(Book Jacket Status: Jacketed)
Since tales of his exploits began appearing in The New Yorker more than thirty years ago, Henry Bech, John Updike's playfully irreverent alter-ego, has charmed readers with his aesthetic dithering and his seemingly inexhaustible libido. The Bech stories—collected in one volume for the first time, and featuring a final, series-capping story, "His Oeuvre"—cast an affectionate eye on the famously unproductive Jewish-American writer, offering up a stream of wit, whimsy, and lyric pungency unmatched in American letters.
From his birth in 1923 to his belated paternity and public apotheosis as a spry septuagenarian in 1999, Bech plugs away, globetrotting in the company of foreign dignitaries one day and schlepping in tattered tweeds on the college lecture circuit the next. By turns cynical and naïve, wry and avuncular, and always amorous, he is Updike’s most endearing confection—a Lothario, a curmudgeon, and a winsome literary icon all in one. A perfect forum for Updike's limber prose, The Complete Henry Bech is an arch portrait of the literary life in America from an incomparable American writer.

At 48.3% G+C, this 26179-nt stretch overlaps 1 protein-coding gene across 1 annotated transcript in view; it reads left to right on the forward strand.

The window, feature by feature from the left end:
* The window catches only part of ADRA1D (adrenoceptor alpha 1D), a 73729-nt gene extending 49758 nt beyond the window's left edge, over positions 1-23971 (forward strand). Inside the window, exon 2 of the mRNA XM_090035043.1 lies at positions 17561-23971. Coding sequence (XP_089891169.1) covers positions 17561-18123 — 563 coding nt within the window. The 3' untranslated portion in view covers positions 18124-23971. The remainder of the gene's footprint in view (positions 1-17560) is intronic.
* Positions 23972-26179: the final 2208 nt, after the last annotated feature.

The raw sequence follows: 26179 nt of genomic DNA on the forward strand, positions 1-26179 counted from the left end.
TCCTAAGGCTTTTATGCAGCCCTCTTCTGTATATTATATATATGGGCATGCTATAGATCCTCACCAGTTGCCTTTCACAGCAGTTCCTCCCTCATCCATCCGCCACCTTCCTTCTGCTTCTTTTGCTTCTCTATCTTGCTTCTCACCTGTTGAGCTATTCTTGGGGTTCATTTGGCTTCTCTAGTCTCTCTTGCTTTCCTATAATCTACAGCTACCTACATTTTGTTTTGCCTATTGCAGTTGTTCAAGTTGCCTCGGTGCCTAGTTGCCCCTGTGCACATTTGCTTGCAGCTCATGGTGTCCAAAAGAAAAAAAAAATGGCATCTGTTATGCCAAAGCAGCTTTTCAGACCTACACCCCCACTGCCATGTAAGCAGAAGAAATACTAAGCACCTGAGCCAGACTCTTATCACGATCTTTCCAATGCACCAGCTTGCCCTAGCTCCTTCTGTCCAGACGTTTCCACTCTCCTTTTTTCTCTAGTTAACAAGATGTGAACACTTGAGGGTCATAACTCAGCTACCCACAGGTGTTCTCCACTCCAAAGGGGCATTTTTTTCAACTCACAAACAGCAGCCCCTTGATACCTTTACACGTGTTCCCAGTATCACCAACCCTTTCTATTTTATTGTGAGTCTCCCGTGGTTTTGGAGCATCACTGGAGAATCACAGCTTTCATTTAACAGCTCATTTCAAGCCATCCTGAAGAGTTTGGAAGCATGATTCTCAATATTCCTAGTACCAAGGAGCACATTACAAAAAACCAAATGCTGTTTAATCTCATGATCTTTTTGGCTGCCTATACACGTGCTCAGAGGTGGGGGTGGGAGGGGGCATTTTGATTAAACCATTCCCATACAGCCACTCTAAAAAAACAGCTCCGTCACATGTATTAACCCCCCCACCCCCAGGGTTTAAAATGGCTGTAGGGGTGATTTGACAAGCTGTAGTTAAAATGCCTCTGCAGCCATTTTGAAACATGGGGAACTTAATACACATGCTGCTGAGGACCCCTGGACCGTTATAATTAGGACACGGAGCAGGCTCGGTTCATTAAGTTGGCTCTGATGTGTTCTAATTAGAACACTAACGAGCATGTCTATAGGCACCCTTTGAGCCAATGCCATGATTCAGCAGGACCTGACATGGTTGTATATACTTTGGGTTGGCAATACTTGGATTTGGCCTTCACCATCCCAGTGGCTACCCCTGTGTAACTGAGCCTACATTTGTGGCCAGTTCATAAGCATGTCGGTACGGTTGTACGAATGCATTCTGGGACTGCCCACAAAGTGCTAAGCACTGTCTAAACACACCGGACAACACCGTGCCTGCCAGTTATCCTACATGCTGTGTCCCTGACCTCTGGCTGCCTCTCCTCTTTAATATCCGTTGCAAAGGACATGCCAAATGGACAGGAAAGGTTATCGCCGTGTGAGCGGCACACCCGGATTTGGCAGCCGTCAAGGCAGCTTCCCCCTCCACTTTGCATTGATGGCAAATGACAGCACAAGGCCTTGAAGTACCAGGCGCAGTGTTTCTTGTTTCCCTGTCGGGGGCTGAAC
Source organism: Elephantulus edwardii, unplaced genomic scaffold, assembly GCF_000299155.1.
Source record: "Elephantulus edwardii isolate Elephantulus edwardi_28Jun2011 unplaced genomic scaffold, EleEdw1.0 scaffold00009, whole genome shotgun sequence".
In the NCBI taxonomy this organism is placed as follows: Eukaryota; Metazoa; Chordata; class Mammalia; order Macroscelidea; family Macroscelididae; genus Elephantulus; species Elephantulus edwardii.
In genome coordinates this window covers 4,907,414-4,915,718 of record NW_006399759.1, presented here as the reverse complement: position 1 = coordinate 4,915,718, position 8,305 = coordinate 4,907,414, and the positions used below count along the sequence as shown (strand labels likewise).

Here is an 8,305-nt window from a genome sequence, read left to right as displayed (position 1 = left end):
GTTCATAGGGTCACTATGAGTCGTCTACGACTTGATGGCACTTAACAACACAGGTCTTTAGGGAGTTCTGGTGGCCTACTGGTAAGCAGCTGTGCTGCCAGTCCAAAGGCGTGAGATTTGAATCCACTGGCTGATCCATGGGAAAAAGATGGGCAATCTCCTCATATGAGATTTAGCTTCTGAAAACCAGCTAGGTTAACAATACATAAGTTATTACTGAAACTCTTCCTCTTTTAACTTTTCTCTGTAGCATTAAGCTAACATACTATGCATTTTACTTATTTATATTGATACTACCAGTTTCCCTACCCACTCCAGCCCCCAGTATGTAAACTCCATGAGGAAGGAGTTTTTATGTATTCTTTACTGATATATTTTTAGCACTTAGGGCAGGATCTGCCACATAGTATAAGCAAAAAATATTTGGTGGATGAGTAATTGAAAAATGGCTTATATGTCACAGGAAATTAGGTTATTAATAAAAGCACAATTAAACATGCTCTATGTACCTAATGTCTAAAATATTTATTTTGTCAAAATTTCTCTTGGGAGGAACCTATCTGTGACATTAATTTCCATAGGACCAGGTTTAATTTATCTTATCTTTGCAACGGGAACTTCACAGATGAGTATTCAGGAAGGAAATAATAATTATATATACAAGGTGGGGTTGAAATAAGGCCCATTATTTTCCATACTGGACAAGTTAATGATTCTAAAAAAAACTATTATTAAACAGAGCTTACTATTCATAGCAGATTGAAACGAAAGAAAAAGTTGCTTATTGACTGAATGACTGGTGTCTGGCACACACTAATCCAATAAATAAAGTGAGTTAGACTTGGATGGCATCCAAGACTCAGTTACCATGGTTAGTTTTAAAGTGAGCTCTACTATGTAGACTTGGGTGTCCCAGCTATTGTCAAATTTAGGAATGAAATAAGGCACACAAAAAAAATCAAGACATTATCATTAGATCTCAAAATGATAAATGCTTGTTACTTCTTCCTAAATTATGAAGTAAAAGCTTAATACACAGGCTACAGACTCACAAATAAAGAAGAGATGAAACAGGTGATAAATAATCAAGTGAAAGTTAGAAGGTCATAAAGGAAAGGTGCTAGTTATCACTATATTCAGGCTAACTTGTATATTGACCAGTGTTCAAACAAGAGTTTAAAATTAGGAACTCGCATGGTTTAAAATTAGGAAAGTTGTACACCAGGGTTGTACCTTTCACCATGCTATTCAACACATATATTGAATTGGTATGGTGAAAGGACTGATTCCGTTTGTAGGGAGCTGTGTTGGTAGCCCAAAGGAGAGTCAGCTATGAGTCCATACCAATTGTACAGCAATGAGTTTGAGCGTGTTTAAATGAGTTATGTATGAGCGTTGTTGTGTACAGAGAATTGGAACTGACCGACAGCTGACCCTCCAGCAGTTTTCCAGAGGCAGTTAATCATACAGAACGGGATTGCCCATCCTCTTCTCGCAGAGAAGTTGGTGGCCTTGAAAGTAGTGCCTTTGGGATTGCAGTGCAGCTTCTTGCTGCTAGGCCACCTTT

Never as big as Rabbit, but a genial antihero in his own right, Henry Bech is John Updike's fictional alter ego, a Jewish writer with a weakness for women and literary awards. Now, three bestselling collections of Bech stories are gathered in one volume, under the title The Complete Henry Bech. Book-ended with a helpful introduction by Malcolm Bradbury and a new story, "His Oeuvre," the hefty Everyman's Library compendium is a monument to Updike's lighter moments. ( Mar. 27) Copyright 2001 Cahners Business Information.